constant inspiration for the others even at some point telling Mac to “Shut up” when he suggests
that they will die on the ocean.
The director leaves the audience in suspense as it waits and hopes that the crew members
will survive. During this scene, the director uses pathos to evoke a variety of emotions in the
souls and hearts of the viewers (Higgins and Walker 201). First, there is the rescue plane that
comes for Louie and his accomplices but does not find them. Next, Louie and his colleagues
have to fight off a shark attack while surviving on fish, birds, rations, and rainwater (Jolie et al.).
Phil even manages to joke that “This is how the Japs eat fish. Raw.” While their conditions are
dire, the viewers cannot help but admire the crew members for their bravery in the face of
uncertainty and danger. However, during this time one of the crew members, Mac, dies. When a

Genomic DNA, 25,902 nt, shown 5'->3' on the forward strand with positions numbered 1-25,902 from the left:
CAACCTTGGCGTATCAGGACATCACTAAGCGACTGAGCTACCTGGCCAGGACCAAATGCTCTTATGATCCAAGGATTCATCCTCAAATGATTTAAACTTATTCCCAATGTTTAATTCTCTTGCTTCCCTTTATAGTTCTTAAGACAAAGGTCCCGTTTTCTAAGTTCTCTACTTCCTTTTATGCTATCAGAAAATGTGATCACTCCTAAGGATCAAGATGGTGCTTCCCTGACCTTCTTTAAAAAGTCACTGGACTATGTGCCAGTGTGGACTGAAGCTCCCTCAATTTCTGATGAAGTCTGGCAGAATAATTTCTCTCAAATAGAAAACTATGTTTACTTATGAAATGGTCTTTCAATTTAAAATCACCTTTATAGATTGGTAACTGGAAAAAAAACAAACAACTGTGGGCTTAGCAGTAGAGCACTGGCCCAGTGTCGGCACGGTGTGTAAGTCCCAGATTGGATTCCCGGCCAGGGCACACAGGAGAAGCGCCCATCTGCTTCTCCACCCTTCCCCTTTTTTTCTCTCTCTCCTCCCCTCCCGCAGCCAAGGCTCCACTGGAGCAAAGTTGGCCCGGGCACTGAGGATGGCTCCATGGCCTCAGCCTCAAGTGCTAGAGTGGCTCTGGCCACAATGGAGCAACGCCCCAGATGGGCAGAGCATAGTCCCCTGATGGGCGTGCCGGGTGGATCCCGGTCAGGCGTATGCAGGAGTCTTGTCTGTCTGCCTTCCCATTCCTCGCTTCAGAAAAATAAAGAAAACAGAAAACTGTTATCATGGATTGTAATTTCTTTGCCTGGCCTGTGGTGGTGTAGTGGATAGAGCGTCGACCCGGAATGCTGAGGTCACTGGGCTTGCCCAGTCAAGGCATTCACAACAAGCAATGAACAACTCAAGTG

Japanese strike misses them, Phil muses that “If the Japs are this bad, we might even win this
During their time in captivity, the directors of the movie continue to use pathos to appeal
to the emotions of the viewers. In the dungeon, where Louie and Phil are kept, they learn that the
previous captured American soldiers were beheaded and the two wait for their imminent death
anxiously (Jolie et al.). Later, Phil and Louie are sent to different prisoner of war camps where
they are tortured continuously. Louie is sent to the Omori detention center in Tokyo whose head,
Mutsuhiro Watanabe, tortures him due to his status as a former Olympian and American soldier
(Jolie et al.). At some point, Watanabe asks Louie how they operated the Nawdn bombsight.
Louie replies “You just twist two knobs,” and asks “What happened to the Marines?”
Throughout the torture, the directors of the movie show the perseverance of the imprisoned
soldiers. In one instance, when Louie is exhausted, Watanabe orders him to lift a log and tells
him he will be shot in case of failure (Hillenbrand 221). However, Louie musters enough